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First off today, the Pirate Bay admins, or at least the ones that were convicted of criminal charges in Sweden earlier this year, are back in court facing a new order to remove copyright infringing material, this time from a Dutch company, and may face fines of up to $9 million if they do not do so.
The admins, however, claim that they no longer have control of the site, having sold it off some time ago to a company based in the Seychelles (a small island group north of Madagascar) and thus have no control over the content. However, the copyright holders claim that the offshore company was created by one of the defendants, who is still the director.
The defendants challenge this and also dispute some of the other evidence provided by copyright holders and their evidence-collecting firm.
Next up today, the 10th Circuit Court of Appeals has refused to revisit its ruling in the Novell-SCO case, possibly clearing a way for a trial between the two companies.
In August, the court had overturned a lower court ruling saying that the issue of who owns the copyright in Unix was unclear enough and should not have been decided without a trial, which is what Novell had asked the court to revisit. The lower court had said Novell was the rightful copyright holder, thus short circuiting SCO’s attempt to sue IBM, which it accuses of placing Unix code into Linux.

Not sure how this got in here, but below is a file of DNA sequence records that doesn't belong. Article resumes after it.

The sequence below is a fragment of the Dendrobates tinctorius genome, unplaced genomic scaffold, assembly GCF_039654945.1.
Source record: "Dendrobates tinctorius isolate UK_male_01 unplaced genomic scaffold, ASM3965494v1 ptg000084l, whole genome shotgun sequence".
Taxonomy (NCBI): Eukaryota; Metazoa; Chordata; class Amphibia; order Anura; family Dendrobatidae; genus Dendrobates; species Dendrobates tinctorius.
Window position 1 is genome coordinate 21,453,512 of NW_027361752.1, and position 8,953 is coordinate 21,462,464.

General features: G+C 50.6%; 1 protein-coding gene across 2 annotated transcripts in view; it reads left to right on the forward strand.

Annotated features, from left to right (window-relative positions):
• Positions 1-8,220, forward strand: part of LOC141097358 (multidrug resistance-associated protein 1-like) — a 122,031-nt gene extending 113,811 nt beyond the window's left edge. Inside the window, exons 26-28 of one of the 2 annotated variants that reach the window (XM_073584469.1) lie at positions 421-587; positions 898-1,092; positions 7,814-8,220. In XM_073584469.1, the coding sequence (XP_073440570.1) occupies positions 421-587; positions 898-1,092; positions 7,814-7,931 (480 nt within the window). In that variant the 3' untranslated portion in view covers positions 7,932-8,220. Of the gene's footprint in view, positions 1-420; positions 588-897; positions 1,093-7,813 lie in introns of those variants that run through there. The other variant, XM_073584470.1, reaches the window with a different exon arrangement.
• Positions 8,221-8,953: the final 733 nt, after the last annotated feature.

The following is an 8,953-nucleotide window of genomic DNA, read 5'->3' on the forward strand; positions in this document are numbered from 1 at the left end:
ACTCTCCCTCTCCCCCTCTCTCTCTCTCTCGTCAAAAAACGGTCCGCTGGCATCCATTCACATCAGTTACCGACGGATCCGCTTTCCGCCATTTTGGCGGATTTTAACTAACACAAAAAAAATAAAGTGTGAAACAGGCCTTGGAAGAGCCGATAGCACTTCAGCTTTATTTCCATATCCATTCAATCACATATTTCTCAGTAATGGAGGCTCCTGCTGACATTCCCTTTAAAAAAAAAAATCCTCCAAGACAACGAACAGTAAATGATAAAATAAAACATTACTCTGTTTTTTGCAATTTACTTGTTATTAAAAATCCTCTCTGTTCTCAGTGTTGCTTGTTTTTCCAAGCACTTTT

If SCO is able to prove it is the copyright holder of Unix it would then be forced to prove that infringing code from it wound up in Linux, something it has failed to do so to date, despite the case having begun in 2004. Since then, SCO has filed for bankruptcy protection and, more recently, fired its controversial CEO, Darl McBride, who was also the public face of the litigation campaign.
Finally today, in a case that proves just how serious copyright infringement can be, Gregory William Fair was sentenced to 41 months in prison and ordered to pay $743,098 for selling pirated software on the auction site eBay. He has also forfeited $144,000 in cash, a BMW525i, a Hummer H2, a Mercedes CL600 and a 1969 Pontiac GTO, all of which prosecutors claim he purchased with his ill-gotten earnings.
The case was just one of 39 according to the Justice Department involving similar distribution of counterfeit software.
That’s it for the three count today. We will be back tomorrow with three more copyright links. If you have a link that you want to suggest a link for the column or have any proposals to make it better. Feel free to leave a comment or send me an email. I hope to hear from you.
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